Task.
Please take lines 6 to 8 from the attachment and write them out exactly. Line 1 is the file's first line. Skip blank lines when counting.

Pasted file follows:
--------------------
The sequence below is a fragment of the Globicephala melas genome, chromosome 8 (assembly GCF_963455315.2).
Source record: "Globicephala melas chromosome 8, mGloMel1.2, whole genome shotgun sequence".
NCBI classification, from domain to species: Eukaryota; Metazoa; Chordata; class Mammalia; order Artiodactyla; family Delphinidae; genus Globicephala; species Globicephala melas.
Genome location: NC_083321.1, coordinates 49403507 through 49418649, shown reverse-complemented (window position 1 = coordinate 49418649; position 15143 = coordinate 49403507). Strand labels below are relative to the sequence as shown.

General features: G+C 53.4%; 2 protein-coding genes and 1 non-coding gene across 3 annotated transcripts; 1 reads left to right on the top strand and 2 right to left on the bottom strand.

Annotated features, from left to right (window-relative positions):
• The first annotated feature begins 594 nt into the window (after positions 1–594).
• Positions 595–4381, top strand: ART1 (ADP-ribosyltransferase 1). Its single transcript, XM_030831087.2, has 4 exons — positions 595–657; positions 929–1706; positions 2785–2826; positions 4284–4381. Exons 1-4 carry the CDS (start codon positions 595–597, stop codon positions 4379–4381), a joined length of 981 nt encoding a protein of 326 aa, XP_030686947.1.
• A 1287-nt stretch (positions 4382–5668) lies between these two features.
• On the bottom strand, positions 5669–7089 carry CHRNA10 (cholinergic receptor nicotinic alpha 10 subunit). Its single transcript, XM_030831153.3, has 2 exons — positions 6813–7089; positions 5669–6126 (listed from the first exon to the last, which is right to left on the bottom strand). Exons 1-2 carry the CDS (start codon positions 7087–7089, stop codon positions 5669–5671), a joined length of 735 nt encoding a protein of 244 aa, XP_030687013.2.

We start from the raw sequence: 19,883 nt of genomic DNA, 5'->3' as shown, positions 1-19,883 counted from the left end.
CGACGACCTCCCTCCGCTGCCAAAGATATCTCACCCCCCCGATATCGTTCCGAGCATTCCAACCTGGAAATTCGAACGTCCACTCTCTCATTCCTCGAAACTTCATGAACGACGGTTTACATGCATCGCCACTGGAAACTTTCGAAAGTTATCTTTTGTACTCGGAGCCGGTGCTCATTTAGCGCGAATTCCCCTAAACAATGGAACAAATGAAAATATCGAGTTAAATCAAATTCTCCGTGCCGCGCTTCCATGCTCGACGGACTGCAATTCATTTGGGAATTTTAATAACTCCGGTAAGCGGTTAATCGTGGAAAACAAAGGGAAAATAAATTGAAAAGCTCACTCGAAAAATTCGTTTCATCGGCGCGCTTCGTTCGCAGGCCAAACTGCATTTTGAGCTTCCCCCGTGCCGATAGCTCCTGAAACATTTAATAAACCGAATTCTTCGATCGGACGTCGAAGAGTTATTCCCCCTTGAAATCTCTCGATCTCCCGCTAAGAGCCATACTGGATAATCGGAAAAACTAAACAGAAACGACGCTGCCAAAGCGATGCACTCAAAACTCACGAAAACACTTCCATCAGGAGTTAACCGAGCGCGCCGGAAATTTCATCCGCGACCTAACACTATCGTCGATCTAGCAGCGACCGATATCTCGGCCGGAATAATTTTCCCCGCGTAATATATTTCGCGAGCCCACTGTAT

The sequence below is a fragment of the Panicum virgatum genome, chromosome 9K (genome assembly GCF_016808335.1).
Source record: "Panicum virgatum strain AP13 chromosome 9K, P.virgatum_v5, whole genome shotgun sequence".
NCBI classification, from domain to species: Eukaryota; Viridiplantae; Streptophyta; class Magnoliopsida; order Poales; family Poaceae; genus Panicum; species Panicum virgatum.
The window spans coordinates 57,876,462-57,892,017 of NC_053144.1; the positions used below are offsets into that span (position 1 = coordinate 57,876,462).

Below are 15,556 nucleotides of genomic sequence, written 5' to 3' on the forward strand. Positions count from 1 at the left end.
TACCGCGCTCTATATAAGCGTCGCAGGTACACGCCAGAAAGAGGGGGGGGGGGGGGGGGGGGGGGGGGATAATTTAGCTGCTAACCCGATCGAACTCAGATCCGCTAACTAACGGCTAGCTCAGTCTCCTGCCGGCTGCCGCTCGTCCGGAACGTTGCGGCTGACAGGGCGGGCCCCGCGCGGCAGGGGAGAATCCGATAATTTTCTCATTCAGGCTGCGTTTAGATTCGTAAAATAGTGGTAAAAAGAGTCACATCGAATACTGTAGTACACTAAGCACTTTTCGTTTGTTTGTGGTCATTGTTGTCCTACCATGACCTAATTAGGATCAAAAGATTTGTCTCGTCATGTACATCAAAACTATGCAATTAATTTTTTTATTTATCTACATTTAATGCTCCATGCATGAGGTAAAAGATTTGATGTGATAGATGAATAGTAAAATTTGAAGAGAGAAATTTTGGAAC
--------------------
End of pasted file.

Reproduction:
Annotated features, from left to right (window-relative positions):
• The first annotated feature begins 594 nt into the window (after positions 1–594).
• Positions 595–4381, top strand: ART1 (ADP-ribosyltransferase 1). Its single transcript, XM_030831087.2, has 4 exons — positions 595–657; positions 929–1706; positions 2785–2826; positions 4284–4381. Exons 1-4 carry the CDS (start codon positions 595–597, stop codon positions 4379–4381), a joined length of 981 nt encoding a protein of 326 aa, XP_030686947.1.